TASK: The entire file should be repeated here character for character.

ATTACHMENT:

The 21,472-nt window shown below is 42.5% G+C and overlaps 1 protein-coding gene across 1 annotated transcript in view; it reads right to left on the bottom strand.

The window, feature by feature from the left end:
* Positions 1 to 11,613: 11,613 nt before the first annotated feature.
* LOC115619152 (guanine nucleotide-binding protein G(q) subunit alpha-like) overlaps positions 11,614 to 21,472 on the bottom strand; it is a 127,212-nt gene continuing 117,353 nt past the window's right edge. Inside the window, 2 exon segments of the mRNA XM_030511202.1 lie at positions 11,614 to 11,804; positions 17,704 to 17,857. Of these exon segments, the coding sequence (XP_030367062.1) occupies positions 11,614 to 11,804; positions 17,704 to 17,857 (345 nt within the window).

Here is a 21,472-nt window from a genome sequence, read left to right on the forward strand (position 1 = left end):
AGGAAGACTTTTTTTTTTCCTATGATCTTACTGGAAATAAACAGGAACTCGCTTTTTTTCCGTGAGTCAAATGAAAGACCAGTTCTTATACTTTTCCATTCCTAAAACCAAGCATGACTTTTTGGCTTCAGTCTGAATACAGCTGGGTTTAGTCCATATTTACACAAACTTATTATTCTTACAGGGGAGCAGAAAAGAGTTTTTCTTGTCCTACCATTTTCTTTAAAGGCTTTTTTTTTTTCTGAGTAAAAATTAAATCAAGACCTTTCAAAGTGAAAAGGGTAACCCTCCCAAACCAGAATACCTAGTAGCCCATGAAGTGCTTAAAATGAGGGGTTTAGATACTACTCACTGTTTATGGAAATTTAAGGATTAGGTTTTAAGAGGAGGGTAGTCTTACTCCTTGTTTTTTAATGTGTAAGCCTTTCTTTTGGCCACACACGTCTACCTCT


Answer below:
The 21,472-nt window shown below is 42.5% G+C and overlaps 1 protein-coding gene across 1 annotated transcript in view; it reads right to left on the bottom strand.

The window, feature by feature from the left end:
* Positions 1 to 11,613: 11,613 nt before the first annotated feature.
* LOC115619152 (guanine nucleotide-binding protein G(q) subunit alpha-like) overlaps positions 11,614 to 21,472 on the bottom strand; it is a 127,212-nt gene continuing 117,353 nt past the window's right edge. Inside the window, 2 exon segments of the mRNA XM_030511202.1 lie at positions 11,614 to 11,804; positions 17,704 to 17,857. Of these exon segments, the coding sequence (XP_030367062.1) occupies positions 11,614 to 11,804; positions 17,704 to 17,857 (345 nt within the window).

Here is a 21,472-nt window from a genome sequence, read left to right on the forward strand (position 1 = left end):
AGGAAGACTTTTTTTTTTCCTATGATCTTACTGGAAATAAACAGGAACTCGCTTTTTTTCCGTGAGTCAAATGAAAGACCAGTTCTTATACTTTTCCATTCCTAAAACCAAGCATGACTTTTTGGCTTCAGTCTGAATACAGCTGGGTTTAGTCCATATTTACACAAACTTATTATTCTTACAGGGGAGCAGAAAAGAGTTTTTCTTGTCCTACCATTTTCTTTAAAGGCTTTTTTTTTTTCTGAGTAAAAATTAAATCAAGACCTTTCAAAGTGAAAAGGGTAACCCTCCCAAACCAGAATACCTAGTAGCCCATGAAGTGCTTAAAATGAGGGGTTTAGATACTACTCACTGTTTATGGAAATTTAAGGATTAGGTTTTAAGAGGAGGGTAGTCTTACTCCTTGTTTTTTAATGTGTAAGCCTTTCTTTTGGCCACACACGTCTACCTCT